They’re looking at Sam Bradford’s hand. OH MY GOD, HE’S ALREADY INJURED! Wait … wait … okay, false alarm.

11:51: The Vikings have an offensive lineman named “Fusco.” Did you know actual clowns being run out of business now, because scary clowns are freaking people out everywhere? Fusco.

9:23: Bradford’s in the locker room! Bradford’s in the X-ray room! That’s okay because Shaun Hill played pretty well last week. Bradford’s back on the field!

8:07: Al Michaels touches briefly on the injury to Vikings quarterback Teddy Bridgewater, and makes an off-hand remark about how Sam Bradford could be a long-term solution here, too. I say “off-hand” because I bet a lot of Vikings fans briefly debated slitting their wrists in that moment.


GEEZ and Bradford hits receiver Stefon Diggs for a 44 yard gain!

The Vikings tied the game at some point. Vikings 7, Packers 7.

It’s the two-minute warning already? Where the hell have I been?

Oh. Right.


00:31: Vikings kicker Blair Walsh is brought onto the field. Cris Collinsworth: “He needs to make this kick.”

I’ll take this moment to defend Cris and Al. When you’re live in front of a camera or microphone, no matter how long you’ve been doing it, you can’t fill a broadcast (no matter how short) with next-level wit. It’s impossible. Sometimes, all you’ve got is “He needs to make this kick.”

I mean, he wasn’t wrong.

Walsh makes the kick. Vikings 10, Packers 7 at the half. Let’s pay tribute to Prince.

10:34: Blake Shelton speaks for “The Voice” in a commercial. It’s the first time I’d ever heard him talk and people really pay to hear this guy sing? Woof.

9:18: Vikings second-year defensive back Trae Waynes takes Terrance Newman’s cirriculum a little too seriously, causing penalties like it’s his job (which, technically, he was getting paid).

Eddie Lacy runs for a big gain. Two fun facts about Eddie Lacy:
1. His Twitter handle is @Lil_Eazy_Ana_42

6:55: The Vikings force another fumble! It’s loose, and Vikings defender back Captain Munnerlyn has the ball right between his hands! How delightful! Watch as Munnerlyn’s hands slowly close around the football and secure it in his sweaty, rock-hard bosom.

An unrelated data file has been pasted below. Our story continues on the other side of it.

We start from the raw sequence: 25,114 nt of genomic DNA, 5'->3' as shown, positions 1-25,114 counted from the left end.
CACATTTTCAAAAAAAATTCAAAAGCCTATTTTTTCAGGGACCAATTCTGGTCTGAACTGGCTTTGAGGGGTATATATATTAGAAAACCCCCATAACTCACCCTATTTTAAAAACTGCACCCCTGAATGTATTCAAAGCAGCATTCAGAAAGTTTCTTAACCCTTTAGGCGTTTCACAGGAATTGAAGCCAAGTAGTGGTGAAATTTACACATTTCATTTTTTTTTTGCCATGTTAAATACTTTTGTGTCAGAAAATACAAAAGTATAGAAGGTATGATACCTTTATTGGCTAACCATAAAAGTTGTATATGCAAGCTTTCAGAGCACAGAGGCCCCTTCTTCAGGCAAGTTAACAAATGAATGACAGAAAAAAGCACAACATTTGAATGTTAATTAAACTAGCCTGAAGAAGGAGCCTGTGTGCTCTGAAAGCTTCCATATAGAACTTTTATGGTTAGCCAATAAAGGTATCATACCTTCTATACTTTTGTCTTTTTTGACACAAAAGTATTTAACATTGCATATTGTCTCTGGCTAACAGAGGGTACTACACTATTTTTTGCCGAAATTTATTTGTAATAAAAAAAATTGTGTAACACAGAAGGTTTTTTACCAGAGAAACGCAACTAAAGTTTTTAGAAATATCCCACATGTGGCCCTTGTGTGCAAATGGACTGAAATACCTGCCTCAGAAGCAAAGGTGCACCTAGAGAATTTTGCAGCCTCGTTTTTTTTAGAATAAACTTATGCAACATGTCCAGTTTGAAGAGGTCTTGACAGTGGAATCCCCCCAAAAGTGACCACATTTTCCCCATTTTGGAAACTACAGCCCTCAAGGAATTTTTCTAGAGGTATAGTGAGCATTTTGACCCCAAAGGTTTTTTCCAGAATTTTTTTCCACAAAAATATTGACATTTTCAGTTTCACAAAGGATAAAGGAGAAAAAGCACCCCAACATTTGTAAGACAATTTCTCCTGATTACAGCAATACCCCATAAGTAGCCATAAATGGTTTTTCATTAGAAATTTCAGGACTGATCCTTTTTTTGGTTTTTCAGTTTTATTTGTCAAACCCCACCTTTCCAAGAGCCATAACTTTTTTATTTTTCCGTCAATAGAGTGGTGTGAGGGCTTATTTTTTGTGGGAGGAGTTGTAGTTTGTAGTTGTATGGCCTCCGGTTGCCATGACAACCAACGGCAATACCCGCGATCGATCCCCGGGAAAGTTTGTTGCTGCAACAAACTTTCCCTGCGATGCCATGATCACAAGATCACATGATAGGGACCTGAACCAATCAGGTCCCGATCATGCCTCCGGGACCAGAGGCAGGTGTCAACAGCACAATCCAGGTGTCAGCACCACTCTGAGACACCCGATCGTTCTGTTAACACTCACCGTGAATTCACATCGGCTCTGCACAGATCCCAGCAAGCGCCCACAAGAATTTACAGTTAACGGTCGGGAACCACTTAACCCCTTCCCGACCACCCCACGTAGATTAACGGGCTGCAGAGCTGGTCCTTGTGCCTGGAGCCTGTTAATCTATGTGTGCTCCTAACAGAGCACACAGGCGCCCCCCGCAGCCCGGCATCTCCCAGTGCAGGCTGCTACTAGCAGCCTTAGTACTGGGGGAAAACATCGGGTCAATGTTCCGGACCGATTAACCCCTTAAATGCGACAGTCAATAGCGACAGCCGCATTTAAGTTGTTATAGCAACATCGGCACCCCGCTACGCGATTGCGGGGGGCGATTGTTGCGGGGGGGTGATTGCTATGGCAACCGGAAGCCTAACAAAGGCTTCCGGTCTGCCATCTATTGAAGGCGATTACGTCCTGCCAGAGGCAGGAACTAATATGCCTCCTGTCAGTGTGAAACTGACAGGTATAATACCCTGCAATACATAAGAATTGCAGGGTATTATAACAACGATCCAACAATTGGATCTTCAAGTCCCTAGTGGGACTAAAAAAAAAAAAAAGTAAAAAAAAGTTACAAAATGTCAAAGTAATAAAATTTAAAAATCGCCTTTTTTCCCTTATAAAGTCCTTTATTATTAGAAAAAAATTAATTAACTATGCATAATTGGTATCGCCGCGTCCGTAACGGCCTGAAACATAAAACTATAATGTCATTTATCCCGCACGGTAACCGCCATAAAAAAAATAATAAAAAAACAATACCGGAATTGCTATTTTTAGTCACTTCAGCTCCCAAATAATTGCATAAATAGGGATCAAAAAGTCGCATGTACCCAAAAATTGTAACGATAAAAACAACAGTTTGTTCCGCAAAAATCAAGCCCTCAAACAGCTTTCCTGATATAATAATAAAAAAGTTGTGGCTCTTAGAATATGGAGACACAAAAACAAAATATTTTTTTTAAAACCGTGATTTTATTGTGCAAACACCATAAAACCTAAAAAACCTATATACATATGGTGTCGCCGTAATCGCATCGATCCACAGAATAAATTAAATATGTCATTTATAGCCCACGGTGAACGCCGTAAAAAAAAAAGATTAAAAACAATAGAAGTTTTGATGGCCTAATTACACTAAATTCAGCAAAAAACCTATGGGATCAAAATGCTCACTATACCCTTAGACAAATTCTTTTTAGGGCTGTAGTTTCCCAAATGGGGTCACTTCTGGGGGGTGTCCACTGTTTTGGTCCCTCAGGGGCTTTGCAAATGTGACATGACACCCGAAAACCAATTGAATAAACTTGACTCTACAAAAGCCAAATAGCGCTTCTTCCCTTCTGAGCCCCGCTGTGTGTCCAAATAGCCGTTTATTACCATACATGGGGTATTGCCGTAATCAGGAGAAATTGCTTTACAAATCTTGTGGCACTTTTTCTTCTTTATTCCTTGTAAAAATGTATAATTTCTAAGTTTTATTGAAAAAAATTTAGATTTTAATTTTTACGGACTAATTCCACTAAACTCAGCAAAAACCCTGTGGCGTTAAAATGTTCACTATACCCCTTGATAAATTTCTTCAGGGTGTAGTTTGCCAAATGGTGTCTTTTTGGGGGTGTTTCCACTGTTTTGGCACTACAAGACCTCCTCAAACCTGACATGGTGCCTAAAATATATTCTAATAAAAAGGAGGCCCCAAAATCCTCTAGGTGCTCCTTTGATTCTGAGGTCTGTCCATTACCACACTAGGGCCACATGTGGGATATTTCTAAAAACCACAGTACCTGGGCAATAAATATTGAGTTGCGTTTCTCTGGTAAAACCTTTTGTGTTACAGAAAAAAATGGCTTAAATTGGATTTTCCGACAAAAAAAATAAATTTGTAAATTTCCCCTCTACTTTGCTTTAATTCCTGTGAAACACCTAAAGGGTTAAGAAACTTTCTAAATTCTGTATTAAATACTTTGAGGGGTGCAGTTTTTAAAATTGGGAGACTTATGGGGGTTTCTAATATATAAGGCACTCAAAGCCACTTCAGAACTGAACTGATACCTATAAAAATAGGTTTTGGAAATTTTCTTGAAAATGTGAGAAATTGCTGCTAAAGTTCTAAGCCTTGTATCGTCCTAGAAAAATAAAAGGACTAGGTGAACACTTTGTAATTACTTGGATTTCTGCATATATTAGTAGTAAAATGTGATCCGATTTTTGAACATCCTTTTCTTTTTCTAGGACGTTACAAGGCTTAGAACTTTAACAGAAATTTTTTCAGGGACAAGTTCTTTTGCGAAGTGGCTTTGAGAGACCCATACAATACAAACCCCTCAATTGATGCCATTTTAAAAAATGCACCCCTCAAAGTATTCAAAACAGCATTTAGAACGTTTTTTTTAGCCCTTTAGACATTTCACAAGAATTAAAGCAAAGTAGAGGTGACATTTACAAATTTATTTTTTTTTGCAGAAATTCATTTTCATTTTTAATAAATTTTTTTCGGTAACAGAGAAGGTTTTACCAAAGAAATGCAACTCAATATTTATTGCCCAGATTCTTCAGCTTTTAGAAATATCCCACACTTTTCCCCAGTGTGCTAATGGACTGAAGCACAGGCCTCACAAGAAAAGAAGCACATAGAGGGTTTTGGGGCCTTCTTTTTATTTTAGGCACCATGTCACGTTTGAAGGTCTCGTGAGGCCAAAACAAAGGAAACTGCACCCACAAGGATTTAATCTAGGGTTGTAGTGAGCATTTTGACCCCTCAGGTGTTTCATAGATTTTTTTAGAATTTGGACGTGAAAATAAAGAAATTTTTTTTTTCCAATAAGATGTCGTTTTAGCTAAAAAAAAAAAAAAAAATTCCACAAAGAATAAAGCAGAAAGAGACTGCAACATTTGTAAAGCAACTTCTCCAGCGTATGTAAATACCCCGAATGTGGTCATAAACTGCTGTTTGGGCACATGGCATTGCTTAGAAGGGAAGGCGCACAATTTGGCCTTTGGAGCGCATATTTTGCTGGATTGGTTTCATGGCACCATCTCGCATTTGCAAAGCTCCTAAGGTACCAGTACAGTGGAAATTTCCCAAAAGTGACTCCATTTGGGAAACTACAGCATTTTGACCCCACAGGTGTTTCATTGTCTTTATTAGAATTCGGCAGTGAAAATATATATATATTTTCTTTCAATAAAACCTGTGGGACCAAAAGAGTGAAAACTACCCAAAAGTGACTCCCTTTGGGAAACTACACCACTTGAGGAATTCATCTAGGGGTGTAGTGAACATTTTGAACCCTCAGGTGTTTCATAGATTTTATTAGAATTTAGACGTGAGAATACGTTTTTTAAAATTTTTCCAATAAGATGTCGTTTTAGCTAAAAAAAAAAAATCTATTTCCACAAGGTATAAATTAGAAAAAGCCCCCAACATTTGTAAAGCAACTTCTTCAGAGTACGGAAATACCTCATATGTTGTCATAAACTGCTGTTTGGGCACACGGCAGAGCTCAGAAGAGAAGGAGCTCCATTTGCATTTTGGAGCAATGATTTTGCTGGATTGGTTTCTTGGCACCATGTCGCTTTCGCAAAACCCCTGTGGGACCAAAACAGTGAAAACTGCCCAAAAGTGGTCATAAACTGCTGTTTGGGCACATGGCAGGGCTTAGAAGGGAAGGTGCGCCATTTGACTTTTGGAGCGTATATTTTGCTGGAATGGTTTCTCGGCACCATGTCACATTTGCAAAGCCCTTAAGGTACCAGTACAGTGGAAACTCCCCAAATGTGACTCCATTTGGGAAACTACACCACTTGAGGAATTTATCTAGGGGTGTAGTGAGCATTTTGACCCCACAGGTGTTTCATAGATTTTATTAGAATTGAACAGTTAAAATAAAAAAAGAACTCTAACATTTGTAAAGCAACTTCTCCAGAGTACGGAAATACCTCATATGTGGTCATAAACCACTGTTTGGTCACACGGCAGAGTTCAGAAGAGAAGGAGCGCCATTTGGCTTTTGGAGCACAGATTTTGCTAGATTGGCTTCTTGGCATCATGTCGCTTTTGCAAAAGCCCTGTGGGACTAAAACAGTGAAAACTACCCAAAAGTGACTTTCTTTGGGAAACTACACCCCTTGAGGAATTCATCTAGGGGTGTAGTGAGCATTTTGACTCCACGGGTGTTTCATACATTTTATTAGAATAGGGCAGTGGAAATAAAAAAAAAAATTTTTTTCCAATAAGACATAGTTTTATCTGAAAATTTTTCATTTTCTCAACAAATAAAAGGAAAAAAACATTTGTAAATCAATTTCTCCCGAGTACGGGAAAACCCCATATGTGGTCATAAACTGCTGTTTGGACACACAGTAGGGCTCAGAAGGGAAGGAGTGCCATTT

(Still watching)

No, Captain, you have to … no, quicker please … Captain, PLEASE CLOSE YOUR HANDS ON THE FOOTBALL!

The Packers recover.

4:57: In a Geico commercial, kids play Marco Polo with Marco Polo. I know I could Google this and save myself some embarrassment, but how do you even play Marco Polo? Like, what’s the object?

2:27 Adrian Peterson gets injured. He can’t leave the field on his own, and two guys help him bunny-hop into the locker room. Despite this, it takes about 20 minutes to officially announce he’s out for the game.

2:11: Diggs gets free for a touchdown! Beautiful catch, nice throw from Bradford. Collinsworth calls Bradford’s performance thus far “borderline unbelievable.” It’s only borderline, you see, because it’s happening and therefore believable. Vikings 17, Packers 7.

On the ensuing Packers possession, Trae Waynes gets flagged for pass interference again. I swear, that kid is —

Hold on.

What was I saying?

With Minny up 17-7, the quarter starts with a big pass from Rodgers to Nelson. In the booth, Collinsworth nearly injures himself trying to say “betwixt and between.”

I bet Bud Grant nails that phrase every time.

12:41: The Vikings leave the entire field open for Rodgers to run down and into the end zone. I’m honestly baffled. It’s like Pinky and the Brain lured Vikings defenders back into the locker room with free T-shirts.

Vikings 17-Packers 14, and I just found a clip of “Pinky and the Brain” in German. It’s … emotional.

6:53: It happens again! Vikings D-lineman Brian Robison knocks the ball out of Aaron Rodgers’ hands … and, this time, the Vikings recover!

6:09: Sam Bradford always looks cross-eyed when he’s got his helmet on. Ever notice that?

5:11: Matt Kalil gave up a sack. Twitter, come at me! Better yet:

3:19: The Packers continue marching. An eerie light is cast upon the butt-face of Rodgers. This is exactly the type of heartbreak that would open this new stadium, isn’t it? Shit.

1:50: Where was I on that Trae Waynes tangent earlier? Ah, that’s right.


Do you realize the Vikings only need to win four Super Bowls to match the Packers’ total? Let that sink in.

The clock expires and I go home.